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Risk patients will be identified by anonymised GP record data, NHS England admits

Patients with rare diseases may be able to be identified despite data extracted from GP records being anonymised before it it shared in the health service, NHS England has admitted.

The ‘small risk’ of identification means that certain patient data obtained by NHS England through the GPES system will only be disclosed in a ‘controlled environment’ where ‘robust safeguards’ are in place, Pulse has learnt.

GPs say the admission - contained in a document sent to the GPES Information Advisory Group - undermines previous assurances from NHS England that all data would be completely anonymous before it was sent to other ‘accredited’ organisations, such as CCGs and commissioning support units.

Patient-identifiable data will be extracted from GP practices by the Health and Social Care Information Centre (HSICIC) using the GPES system, but will be anonmymised before being passed to NHS England.

‘Sensitive’ codes such as  HIV, STIs, pregnancy termination, IVF, marital status, complaints, convictions, abuse, will not be extracted, but the data extraction from GP records will include diagnostic codes, investigation results and information about prescriptions.

NHS England said the system will provide ‘timely, accurate information to citizens, clinicians and commissioners about the treatments and care provided by the health service’.

But in a submission to the independent board which approves all applications for data extracts from GPES, it admits anonymous data extracts with small numbers of patients or rare diseases carry a risk of identification.

They said: ‘Although amber data does not include identifiers, e.g. NHS number, there is a small risk of re-identification due to small numbers/rare diseases.

‘In view of this risk, these data can only be disclosed in a controlled environment where robust safeguards are in place as set out in the ICO guidance.’

Patients can either opt out of having their information extracted completely, or block it being disclosed by the HSCIC. In this case, the practice must ensure their objection is noted in their records and add an objection ‘flag’ to all transmissions to the HSCIC.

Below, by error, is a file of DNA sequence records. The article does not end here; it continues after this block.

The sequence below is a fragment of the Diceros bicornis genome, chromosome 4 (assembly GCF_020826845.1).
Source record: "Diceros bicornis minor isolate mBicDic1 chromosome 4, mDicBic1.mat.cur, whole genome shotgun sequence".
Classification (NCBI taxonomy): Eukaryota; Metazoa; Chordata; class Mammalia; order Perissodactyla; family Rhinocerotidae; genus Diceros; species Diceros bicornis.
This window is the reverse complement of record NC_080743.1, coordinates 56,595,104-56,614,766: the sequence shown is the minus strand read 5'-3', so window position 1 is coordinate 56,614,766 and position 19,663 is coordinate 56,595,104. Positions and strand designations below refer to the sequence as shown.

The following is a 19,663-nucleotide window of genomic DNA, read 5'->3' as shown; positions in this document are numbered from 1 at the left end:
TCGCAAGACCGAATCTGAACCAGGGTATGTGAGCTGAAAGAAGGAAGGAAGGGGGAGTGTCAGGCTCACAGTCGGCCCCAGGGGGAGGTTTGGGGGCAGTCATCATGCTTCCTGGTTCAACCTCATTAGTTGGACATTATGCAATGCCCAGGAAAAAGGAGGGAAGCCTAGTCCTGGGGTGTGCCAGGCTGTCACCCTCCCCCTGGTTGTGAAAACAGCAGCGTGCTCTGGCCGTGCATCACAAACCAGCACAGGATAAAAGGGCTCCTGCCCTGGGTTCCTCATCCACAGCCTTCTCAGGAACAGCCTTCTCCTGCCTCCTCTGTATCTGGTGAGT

NHS England said GPs would be the best placed to explain to patients that their confidential data will be extracted, and so NHS England will provide GPs with publicity materials to help with this.

The news comes after NHS England applied for a legal exemption - previously granted to PCTs - allowing them to set aside usual confidential laws so that patient-identifiable information can flow through the commissioning system. The Health Research Authority’s Confidentiality Advisory Group, who provide the Government with a recommendation about whether the legal exemption should be approved, will announce their decision on the 18 April.

A spokesperson from NHS England said: ‘Analysing linked data is essential for commissioning integrated care and to identify where improvements and efficiencies can be made, gain more precise insight into citizens needs and preferences and reduce inequalities in treatment and care.

‘Data will be held in a secure, controlled environment and made available to NHS England and other accredited/approved organisations for analysis in anonymised form with robust safeguards to prevent the re-identification of individuals.

‘The system conforms to strict standards of data security and confidentiality and complies with Data Protection and Human Rights legislation and with the common law and other duties of confidentiality where they apply.’

Dr Paul Thornton, a GP in Nuneaton, Warwickshire, said it marked the end of the ‘concept of patient confidentiality’ in general practice.

He said: ‘Once NHS England get their hands on identifiable data, lots of people will want it. Other Government bodies, the Department for Work and Pensions, financial institutions, pharmaceutical companies. Patients need to be worried about this.’

Pulse Live: 30 April - 1 May, Birmingham

Dr Kartik Modha, a GP in London and founder of Tiko’s GP Group, will look at how technology and social media is changing GPs’ practice at Pulse Live, Pulse’s new two-day annual conference for GPs, practice managers and primary care managers.

Pulse Live offers practical advice on key clinical and practice business topics, as well as an opportunity to debate the future of the profession, and a top range of speakers includes NICE chair designate Professor David Haslam, GPC deputy chair Dr Richard Vautrey and the Rt Hon Stephen Dorrell MP, chair of the House of Commons health committee.

To find out more and book your place, please click here.